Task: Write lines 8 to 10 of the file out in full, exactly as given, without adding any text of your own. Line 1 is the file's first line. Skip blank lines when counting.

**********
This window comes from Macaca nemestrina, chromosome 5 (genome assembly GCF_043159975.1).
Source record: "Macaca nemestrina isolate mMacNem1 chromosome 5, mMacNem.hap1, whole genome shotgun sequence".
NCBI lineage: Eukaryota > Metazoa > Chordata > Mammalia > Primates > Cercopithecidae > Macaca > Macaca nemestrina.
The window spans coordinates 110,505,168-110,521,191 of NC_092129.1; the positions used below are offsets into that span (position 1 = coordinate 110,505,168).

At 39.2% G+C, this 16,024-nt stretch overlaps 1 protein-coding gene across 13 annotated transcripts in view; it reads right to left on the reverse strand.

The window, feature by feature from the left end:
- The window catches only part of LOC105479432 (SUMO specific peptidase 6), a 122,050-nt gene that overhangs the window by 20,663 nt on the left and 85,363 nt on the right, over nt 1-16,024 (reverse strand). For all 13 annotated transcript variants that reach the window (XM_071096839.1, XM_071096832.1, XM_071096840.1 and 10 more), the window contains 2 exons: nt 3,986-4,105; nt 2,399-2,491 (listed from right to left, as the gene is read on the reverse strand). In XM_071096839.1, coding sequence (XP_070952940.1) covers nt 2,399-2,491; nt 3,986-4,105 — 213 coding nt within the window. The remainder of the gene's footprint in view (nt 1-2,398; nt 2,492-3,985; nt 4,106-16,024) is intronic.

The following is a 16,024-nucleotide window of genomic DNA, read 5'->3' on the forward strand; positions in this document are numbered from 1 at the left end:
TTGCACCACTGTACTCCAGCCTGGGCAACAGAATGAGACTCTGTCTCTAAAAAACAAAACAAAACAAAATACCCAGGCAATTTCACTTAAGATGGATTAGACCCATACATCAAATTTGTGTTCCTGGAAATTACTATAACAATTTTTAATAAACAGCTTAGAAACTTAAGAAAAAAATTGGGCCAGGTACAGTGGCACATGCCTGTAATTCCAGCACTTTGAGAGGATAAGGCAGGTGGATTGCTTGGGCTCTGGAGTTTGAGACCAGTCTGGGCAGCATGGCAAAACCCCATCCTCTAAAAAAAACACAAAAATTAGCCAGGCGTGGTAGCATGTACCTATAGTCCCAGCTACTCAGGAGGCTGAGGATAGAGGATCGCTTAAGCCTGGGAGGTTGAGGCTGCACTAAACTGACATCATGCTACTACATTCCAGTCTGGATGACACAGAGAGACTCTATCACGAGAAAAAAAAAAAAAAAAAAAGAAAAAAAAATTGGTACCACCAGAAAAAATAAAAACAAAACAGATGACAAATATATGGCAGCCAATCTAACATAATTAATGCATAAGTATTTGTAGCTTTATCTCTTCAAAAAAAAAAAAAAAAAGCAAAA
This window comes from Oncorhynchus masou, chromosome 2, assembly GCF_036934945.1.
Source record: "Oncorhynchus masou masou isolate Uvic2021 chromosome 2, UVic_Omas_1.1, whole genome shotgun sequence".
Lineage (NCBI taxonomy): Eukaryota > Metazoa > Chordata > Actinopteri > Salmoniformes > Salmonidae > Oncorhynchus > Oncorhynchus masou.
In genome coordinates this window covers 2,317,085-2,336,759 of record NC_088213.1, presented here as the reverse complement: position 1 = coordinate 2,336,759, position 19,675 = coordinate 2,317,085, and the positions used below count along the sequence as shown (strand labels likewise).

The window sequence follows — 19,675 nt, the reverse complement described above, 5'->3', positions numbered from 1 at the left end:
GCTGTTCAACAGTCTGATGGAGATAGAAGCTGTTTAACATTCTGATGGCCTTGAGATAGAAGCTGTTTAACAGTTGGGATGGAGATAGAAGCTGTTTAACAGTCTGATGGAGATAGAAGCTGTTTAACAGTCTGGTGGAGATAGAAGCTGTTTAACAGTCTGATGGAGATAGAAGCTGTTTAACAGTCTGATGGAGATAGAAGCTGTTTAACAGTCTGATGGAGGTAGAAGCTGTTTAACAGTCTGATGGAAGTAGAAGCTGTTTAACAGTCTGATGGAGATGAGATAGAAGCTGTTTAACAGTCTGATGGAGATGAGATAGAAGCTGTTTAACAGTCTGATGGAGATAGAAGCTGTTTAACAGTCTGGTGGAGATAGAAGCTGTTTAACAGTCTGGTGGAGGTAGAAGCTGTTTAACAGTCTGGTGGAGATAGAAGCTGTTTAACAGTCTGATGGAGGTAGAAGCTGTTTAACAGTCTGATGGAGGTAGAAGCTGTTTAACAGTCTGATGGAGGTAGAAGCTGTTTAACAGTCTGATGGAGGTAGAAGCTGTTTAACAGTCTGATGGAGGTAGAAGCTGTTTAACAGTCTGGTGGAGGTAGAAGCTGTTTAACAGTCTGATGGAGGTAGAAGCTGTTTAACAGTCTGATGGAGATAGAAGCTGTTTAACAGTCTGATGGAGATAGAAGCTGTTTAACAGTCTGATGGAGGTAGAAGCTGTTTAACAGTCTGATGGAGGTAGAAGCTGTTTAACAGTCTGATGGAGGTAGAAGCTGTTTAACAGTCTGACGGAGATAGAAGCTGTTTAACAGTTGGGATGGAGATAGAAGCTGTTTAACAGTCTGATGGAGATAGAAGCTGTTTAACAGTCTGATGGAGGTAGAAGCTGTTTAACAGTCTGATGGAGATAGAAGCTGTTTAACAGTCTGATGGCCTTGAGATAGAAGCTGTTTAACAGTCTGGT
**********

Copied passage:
The following is a 16,024-nucleotide window of genomic DNA, read 5'->3' on the forward strand; positions in this document are numbered from 1 at the left end:
TTGCACCACTGTACTCCAGCCTGGGCAACAGAATGAGACTCTGTCTCTAAAAAACAAAACAAAACAAAATACCCAGGCAATTTCACTTAAGATGGATTAGACCCATACATCAAATTTGTGTTCCTGGAAATTACTATAACAATTTTTAATAAACAGCTTAGAAACTTAAGAAAAAAATTGGGCCAGGTACAGTGGCACATGCCTGTAATTCCAGCACTTTGAGAGGATAAGGCAGGTGGATTGCTTGGGCTCTGGAGTTTGAGACCAGTCTGGGCAGCATGGCAAAACCCCATCCTCTAAAAAAAACACAAAAATTAGCCAGGCGTGGTAGCATGTACCTATAGTCCCAGCTACTCAGGAGGCTGAGGATAGAGGATCGCTTAAGCCTGGGAGGTTGAGGCTGCACTAAACTGACATCATGCTACTACATTCCAGTCTGGATGACACAGAGAGACTCTATCACGAGAAAAAAAAAAAAAAAAAAAGAAAAAAAAATTGGTACCACCAGAAAAAATAAAAACAAAACAGATGACAAATATATGGCAGCCAATCTAACATAATTAATGCATAAGTATTTGTAGCTTTATCTCTTCAAAAAAAAAAAAAAAAAGCAAAA
This window comes from Oncorhynchus masou, chromosome 2, assembly GCF_036934945.1.